Reviews and Problems with Nikon AF-S NIKKOR 80–400mm f/4.5-5.6G ED VR
Showing 1-10 of 11
james ramakka, Amazon
4 March 2014
Summary: After 6 months I had to send the lens to Nikon for warranty repairs along with a 2 month old D7100 body, both of which began having problems at the start of a 10 day photo safari. Auto focus would stop working at apparently random times during the day. The camera had major problems with erratic exposure settings between multiple shots of the same subject in the same light as well. Eventually it lost the ability to change AF area modes.
Summary: I bought a 80-400, G Series lens and a D7100 body for taking bird pictures. This combination gives me 120-600 35mm equivalent. It replaced a Canon SX50HS (~$500) once I knew my recent interest in birding would continue. The pictures aren't as good as the Canon (24-1200 35mm equivalent). I contacted Nikon, sent them some pictures, and got a response that "I should increase my depth of field". I don't think they really looked at the pictures.
Excerpt: I bought this lens for hand held wildlife photography and for hiking. I have used a new version of this lens and it is wonderful, although pricey. Unfortunately, the refurb I received is unsharp at 400mm, f5.6. The problem is subtle and I took a lot of test shots before I came to the conclusion that I needed to return the lens.The refurb lens is fine on the 80mm end and is ok at 400mm, f8, but I was planning to use it wide open at f5.6.
Excerpt: I'm a wildlife photographer, mostly birds. This lens was very fast and accurate focusing, and the pictures were sharp and clear. I took a few photos with a 2X teleconverter (manual focus)that were excellent. Unfortunately, there was a problem with the VR. While the photos came out sharp with the VR on, you could see them "jump" in the view finder when the shutter button was activated, and the photo subjects where never in the center of the photo when the VR was on.
Pros: Easily Interchangeable, Fast / accurate auto-focus, Lightweight, Nice Bokeh
Excerpt: Like many people I was excited when this new 80-400mm AF-S VR design was announced. With the price tag north of $2600 I decided to rent this lens first. I'm glad I did because I would not have been happy if I had shelled out that kind of cash only to be disappointed in the IQ and performance. This review is based on using my using this lens on a Nikon D800.This lens is big, heavy and the build quality is good.
Pros: Fast / accurate auto-focus, Nice Bokeh
Cons: Heavy, Poor in Low Light, Substandard Image Quality
Excerpt: Well, the 80-400mm isn't a lens for wildlife photos, because it isn't sharp and the focus is too slow. I think that the Nikon should do a new one, further if the Nikon make a new one better than the oldest they will increase the number of new photograph with Nikon cameras. Why a think that? Here in Brazil, I heard many peolple say that went to Canon because of the 100-400mm. I wouldn't recommend the 80-400mm for wildlife.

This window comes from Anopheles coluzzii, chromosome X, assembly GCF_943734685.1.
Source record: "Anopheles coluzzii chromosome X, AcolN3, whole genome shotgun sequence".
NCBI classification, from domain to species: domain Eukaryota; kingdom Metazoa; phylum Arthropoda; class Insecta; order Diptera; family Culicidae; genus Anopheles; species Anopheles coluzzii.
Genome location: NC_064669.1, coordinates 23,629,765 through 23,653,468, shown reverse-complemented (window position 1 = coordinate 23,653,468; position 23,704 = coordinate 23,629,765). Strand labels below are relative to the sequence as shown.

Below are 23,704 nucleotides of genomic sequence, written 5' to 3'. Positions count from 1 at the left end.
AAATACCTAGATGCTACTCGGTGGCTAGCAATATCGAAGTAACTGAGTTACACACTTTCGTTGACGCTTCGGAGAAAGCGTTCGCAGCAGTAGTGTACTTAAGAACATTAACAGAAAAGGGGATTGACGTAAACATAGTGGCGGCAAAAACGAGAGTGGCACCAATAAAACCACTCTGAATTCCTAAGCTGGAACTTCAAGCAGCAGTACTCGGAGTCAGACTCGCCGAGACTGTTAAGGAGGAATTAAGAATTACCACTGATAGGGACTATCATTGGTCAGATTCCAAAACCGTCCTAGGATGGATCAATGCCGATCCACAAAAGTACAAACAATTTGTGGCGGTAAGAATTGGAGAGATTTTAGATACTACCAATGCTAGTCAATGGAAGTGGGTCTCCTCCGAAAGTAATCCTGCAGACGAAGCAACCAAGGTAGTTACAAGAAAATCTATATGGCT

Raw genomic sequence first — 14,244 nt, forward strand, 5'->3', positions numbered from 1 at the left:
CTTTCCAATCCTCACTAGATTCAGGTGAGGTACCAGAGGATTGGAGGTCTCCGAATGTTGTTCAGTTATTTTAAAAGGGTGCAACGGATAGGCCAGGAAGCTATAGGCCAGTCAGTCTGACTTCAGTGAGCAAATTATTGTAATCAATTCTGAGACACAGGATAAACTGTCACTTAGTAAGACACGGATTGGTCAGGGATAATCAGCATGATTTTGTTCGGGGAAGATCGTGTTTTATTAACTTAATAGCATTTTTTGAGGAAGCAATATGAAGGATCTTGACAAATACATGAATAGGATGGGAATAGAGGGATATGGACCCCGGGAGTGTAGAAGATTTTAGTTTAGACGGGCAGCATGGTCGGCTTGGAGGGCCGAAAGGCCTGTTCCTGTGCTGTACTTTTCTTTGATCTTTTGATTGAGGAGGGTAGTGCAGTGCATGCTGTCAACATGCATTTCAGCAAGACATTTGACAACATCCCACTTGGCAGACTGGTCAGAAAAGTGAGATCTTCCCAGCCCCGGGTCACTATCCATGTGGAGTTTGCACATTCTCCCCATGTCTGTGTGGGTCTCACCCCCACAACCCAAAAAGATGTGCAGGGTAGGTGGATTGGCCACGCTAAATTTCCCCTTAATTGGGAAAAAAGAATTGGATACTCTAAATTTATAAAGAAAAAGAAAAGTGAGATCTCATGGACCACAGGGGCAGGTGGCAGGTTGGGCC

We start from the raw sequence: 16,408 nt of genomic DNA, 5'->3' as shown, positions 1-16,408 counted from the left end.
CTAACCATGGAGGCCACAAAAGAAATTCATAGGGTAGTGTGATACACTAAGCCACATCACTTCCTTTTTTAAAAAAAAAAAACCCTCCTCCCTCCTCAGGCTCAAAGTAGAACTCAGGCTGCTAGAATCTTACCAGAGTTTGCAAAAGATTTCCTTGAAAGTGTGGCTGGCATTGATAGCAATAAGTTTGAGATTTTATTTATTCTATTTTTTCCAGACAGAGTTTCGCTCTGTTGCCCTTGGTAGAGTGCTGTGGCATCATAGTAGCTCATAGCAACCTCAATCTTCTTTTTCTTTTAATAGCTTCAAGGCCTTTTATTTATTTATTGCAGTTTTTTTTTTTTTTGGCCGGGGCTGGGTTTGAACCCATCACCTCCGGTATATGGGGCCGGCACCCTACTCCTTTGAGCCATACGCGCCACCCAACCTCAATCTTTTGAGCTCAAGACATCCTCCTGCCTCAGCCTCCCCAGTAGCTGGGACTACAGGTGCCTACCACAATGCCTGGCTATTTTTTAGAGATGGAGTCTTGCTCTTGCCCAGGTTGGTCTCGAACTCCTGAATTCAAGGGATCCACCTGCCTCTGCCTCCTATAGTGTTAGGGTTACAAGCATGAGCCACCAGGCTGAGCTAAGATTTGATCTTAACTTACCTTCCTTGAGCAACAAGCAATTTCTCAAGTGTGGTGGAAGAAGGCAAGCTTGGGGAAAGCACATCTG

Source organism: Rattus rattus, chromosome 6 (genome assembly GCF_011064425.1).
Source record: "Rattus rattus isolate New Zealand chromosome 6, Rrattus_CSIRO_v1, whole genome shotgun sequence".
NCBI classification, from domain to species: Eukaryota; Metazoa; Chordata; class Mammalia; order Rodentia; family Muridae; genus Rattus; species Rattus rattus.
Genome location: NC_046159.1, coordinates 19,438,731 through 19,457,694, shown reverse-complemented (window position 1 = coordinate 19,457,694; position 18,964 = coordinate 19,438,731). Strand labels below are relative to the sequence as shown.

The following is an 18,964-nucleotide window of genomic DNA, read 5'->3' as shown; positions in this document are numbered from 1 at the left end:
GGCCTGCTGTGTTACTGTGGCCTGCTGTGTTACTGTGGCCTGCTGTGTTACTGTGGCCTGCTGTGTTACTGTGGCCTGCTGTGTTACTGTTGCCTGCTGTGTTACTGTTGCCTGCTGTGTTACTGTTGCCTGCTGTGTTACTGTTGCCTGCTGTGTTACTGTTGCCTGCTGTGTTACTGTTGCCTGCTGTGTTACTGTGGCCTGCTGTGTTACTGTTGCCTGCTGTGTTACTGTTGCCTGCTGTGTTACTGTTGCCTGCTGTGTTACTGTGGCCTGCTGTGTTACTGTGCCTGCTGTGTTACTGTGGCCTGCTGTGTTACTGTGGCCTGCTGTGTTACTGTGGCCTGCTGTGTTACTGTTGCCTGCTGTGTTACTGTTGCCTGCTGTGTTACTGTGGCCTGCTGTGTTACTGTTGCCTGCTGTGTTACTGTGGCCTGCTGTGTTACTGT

Excerpt: I owned this lens a couple of years ago...and it was too slow for wildlife photography. The lens isn't made for low-light shooting...which is when much of the wildlife world is up and moving, morning and evening. So...read the specs and reviews and don't expect it to do things it naturally can't with it's f-stop range. It should be obvious that it won't perform well without sufficient light! Other than that...it was good for soccer and family photos, etc during the day.
Excerpt: I own many Nikkor Lenses and this is the only one with which I am disappointed. I have three major problems with the lens. First, the autofocus being outdated is very slow. Second, images exposed at 400mm and f/5.6 are extremely soft. I recently used the lens on my D90 to take many pictures of Big Horn Sheep and I could not believe how soft the images were. Third, the cost of the lens is much too high for the image quality produced.
Excerpt: I have a love/hate relationship with this lens. When used right, it is a good, albeit not great lens, but it focuses too slowly even on my D2X, it is less sharp than I would like, and poorly balanced. Not a lens I can recommend to friends or acquaintances. Perhaps if AF-S and/or a constant f/4 lens it might be better.
Excerpt: I have owned this lens for over a year and up until recently have not recorded many images at/near infinity focus. Of late I have had the need to shoot 400mm at infinity and found the lens to be very soft. I returned the lens to Nikon for repairs. The list of things done to it by Nikon was extensive, and fortunately under warranty. Immediately upon receiving it back from repair, I placed it on a rock-solid tripod and head, to do a test shoot.